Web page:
Ricky Craven's in the
financial driver's seat
Craven is at the top of his game as a NASCAR driver. Ricky began racing at the
age of 15. He has won three Rookie of the Year awards, two most popular driver
awards, and the 1991 Busch Grand National North Championship. In 1994, Larry Hedrick
called on Ricky to drive his NASCAR Winston Cup car for 1995. After an intense
battle throughout the season, Ricky was named the 1995 NASCAR Winston Cup Rookie
of the Year, making him the first driver to ever earn the title in three major
NASCAR touring series.
But his promising start was interrupted
by injuries. He spent most of 1998 recovering from the effects of a concussion
but came back strongly in 2001, driving the No. 32 Tide Ford for PPI Motorsports
and team owner Cal Wells. Driving aggressively, he took his first win at the Martinsville
Speedway in 2001, swapping paint with Dale Jarrett on the last lap. He ended the
season with four top-five finishes and $1.9 million in earnings. In 2003, he will
be switching to Pontaics for his team.
A native of Maine,
Craven now resides in North Carolina with his wife and two children. Ricky Craven
is not what you'd expect when speaking to a man who risks his life every week
at record speeds behind the wheel. He is soft spoken, erudite and knows how to
get his point across.
Bankrate: Are you involved with any
Ricky Craven: Yes! I have my own foundation,
which benefits five other foundations through "Ricky Craven Snowmobile Rides":
Make a Wish Foundation. Children's Miracle Network. The Travis Roy Foundation
-- Travis is a close friend of mine from New England who was in a freak accident
in his first shift of college hockey, paralyzing him from the neck down. He is
an inspiration for me because of his positive attitude. He believes through research
and technical advancements that he will walk again. Give Kids The World Foundation,
which I got involved with through Procter and Gamble. It's a wonderful thing,
they support the families of kids with cancer by providing a place for them to
stay for free while they are receiving treatment. It's beautiful; it has a Disney-like
theme. I have been involved with the Marrow Foundation. That is a direct result
of my racing with Rick Hendrick, who was diagnosed with leukemia. Also, my mom
received a bone marrow transplant in 1980. I have been close to each foundation,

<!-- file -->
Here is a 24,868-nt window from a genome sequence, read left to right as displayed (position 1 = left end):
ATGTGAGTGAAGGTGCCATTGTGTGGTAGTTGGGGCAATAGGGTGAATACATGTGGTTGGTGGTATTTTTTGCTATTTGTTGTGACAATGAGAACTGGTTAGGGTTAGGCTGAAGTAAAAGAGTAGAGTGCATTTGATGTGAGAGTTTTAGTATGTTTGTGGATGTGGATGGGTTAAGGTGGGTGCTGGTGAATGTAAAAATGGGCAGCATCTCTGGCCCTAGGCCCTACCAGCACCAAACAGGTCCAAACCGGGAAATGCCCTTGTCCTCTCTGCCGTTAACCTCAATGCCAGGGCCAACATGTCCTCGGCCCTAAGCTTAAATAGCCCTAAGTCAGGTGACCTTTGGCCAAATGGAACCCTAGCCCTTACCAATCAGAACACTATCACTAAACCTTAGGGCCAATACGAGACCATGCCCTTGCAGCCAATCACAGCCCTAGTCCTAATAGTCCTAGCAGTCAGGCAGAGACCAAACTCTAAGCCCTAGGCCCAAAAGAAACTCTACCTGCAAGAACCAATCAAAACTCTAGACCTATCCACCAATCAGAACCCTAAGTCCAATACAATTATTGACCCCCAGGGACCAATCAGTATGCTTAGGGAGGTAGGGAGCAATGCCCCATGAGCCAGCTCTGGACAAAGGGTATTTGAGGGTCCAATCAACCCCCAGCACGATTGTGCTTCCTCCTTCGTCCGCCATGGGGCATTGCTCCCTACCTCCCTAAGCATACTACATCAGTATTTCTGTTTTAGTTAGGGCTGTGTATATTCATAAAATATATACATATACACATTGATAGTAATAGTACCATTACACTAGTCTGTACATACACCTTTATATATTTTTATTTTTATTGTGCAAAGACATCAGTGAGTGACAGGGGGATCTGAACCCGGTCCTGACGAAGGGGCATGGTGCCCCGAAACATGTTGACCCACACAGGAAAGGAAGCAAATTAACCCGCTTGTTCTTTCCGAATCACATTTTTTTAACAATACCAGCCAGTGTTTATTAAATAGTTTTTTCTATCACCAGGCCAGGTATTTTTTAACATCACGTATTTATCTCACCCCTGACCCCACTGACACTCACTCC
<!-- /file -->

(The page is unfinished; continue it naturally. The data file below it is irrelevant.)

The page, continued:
they are all compelling and easy to commit to. I have children and it's very difficult
to see these difficulties.
Bankrate: You have spoken
about the need in the future for a partner or even a multicar team. What will
you look for in a teammate?
Ricky Craven: As a driver,
someone I could communicate with, someone I could build a relationship with. Professionally,
someone who could challenge me. That would be very valuable, I have no insecurities.
Communication is very important. We spend two hours on the track qualifying, an
hour and a half competing. There's always a benefit in conversation between drivers,
considering all the things that go into a weekend race, talking about the different
conditions, the different tracks. The information would be a great resource to
me and my drivers.
Bankrate: There has been quite a
controversy about your switching from Ford cars to Pontiacs in 2003.
Ricky Craven: It's an element of our business that there's often change. I had two
quality years from Ford. Cal got me a wonderful package from Pontiac.
Do you have any other businesses?
Ricky Craven: Yes.
I own Ricky Craven Motorsports North Inc. in Belfast, Maine. My sister runs the
store. Our Web site is RCMNorth.com.
We sell snowmobiles, ATVs, and of course, the merchandise.
How do you decide what to merchandise?
That is controlled by Hawk Sports Management. They have the authority to do most
anything. We are conscious of image, though. We're family oriented. It has to
have the flavor of NASCAR.
Bankrate: Do you ever reject
Ricky Craven: There have been items for veto,
Bankrate: Do you manage your own money?
Ricky Craven: My money, our money, is managed by State Street Global in Boston,
also Fidelity. My wife and I manage our own portfolio, though.
Do you still trust the stock market?
Ricky Craven: Long-term,
I absolutely have confidence. I have a high degree of confidence in the majority
of companies, like Proctor and Gamble. Others this year left a horrible taste
in our mouths. I hope there are fewer stories like that. We're in long equities.
Short selling is of no interest to me.
you get free samples from Proctor and Gamble?
It's interesting because we always used the products, it's fun to race for them.
We got some Tide and a thank-you package. We buy Tide, too; we buy it regularly,
like our milk and our eggs.
Bankrate: What do you want
to do when you finish racing?
Ricky Craven: There's
plenty of time to make that decision. The next five years should be the most rewarding
for me; I should still be competitive with younger drivers. I will have the wealth
Bankrate: Would you want your children
to become drivers?
Ricky Craven: Both by son and my
daughter want to drive the Tide (car). I do struggle with that. I know that it's
selfish of me -- I have no consideration of my own health or risk. But as a parent,
I do worry about it.
Bankrate: What advice would you
give to people following in your footsteps?
There is no substitute for hunger and desire; you truly get what you put into
things. You need to be resilient and committed.